Native peoples in Canada are portrayed as tragedies in the media. We get one story about the residential schools, one story about missing women, another story about how their cultural traditions are being destroyed… It seems as though they are bound for misery.
Not at all. Some communities are blooming. Native youths are resisting. Elderly Aboriginals are smiling at them.
Background of the Native Cultural Resistance
I am going to an event by COOP Le Milieu called “Indigenous Knowledge Sharing: First Nations and Tibetans.” I look around and see the tables on which colourful beads, jewellery, drawings and shawls for sale are displayed. I also find on a table the business card of an organization called Native Montreal. How exciting! They offer Aboriginal language classes; I’m fascinated by language revival and preservation projects. I ask if there is an exhibitor representing Native Montreal and I’m introduced to an elderly Mohawk woman:
“I’m not from Native Montreal but I’ll answer your questions the best I can.”
Beverly (not her real name) is a Mohawk elder, a former teacher, a former judge and has worked in the correctional system. She is from Kahnawake, south of Montreal.
“Yes, there are plenty of Aboriginal language revival projects. When I was a child in school, there was none of that,” said Beverly. “In school, I was taught I was a savage.”
In Beverly’s youth, Canadian schools taught that Aboriginals were essentially barbarians and needed to be civilized through adopting western European culture. This colonial policy was especially enforced in residential schools. Her testimony reminded me that of a white French-Canadian politician I know from Oka-Kanesatake, another Mohawk region. He told me that when he was in elementary school, the teachers used to say: “If you want to know what devils look like and how they act, just look at Mohawks”.
Beverly also talks about how such a colonial mentality damage Native men.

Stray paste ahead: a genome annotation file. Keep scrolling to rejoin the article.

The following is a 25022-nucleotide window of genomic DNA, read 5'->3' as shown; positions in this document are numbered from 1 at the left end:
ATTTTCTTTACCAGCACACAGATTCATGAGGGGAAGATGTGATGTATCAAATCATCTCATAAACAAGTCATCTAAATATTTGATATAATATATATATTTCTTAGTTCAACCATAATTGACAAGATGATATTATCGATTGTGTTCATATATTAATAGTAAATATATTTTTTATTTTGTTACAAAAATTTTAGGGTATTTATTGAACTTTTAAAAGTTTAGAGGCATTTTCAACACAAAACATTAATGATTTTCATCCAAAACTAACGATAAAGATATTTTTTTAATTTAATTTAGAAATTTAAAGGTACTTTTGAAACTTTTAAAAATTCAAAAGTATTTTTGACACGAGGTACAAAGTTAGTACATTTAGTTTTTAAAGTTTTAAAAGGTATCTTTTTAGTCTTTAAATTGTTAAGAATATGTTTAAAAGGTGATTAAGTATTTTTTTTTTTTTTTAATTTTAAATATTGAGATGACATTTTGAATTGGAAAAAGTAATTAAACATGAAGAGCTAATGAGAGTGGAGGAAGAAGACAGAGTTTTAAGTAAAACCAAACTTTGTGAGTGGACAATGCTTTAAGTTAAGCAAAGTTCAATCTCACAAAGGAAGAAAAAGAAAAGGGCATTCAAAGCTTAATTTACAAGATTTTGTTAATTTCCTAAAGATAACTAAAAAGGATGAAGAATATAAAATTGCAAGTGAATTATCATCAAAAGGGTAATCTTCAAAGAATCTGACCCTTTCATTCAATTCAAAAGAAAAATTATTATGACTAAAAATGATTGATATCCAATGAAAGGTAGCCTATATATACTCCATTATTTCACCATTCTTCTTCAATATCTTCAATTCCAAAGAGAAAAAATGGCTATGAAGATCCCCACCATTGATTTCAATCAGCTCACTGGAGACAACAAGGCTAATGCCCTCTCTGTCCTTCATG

“You know, when I used to work in the correctional system, I worked with a lot of Native men. I taught them how to be Native men and that being Native doesn’t make them essentially bad people.”
The Situation of the Mohawk Language and Customs in Kahnawake
I have heard of elementary schools and high schools that teach Mohawk but Beverly tells me about a school in Kahnawake that has a Mohawk language immersion program. She also says that on Fridays, the students and the staff of this school, both Mohawks and non-Mohawks, wear traditional Mohawk clothing. She could barely hide the delight on her face. Also, signs in Kahnawake are in English and Mohawk. Beverly tells a story about how bilingual signs could confuse people.
“When I was a judge in charge of solving traffic-related cases, a man contested a ticket he got for burning three stop signs in a row. I told him:
’–Did you drive by three stop signs without stopping?
–Yes but they were test signs.
–What do you mean? They were regulation size, they were visible, they said stop…
–They also read “Testan.’”
“Testan” in Mohawk means “Stop.”
Hope for the future
Beverly is optimistic about the future: “The Montreal mayor, Denis Coderre, recognized Montreal, our original hunting grounds, as being originally Aboriginal land. This gives me hope that we can someday get our land back. Well, we can’t get it back because they [descendant of European colonizers] destroyed it and made it ugly. We can at least hope to get a say in our home country.”
Aboriginal communities are getting back on their feet; that is the story we should be hearing more often.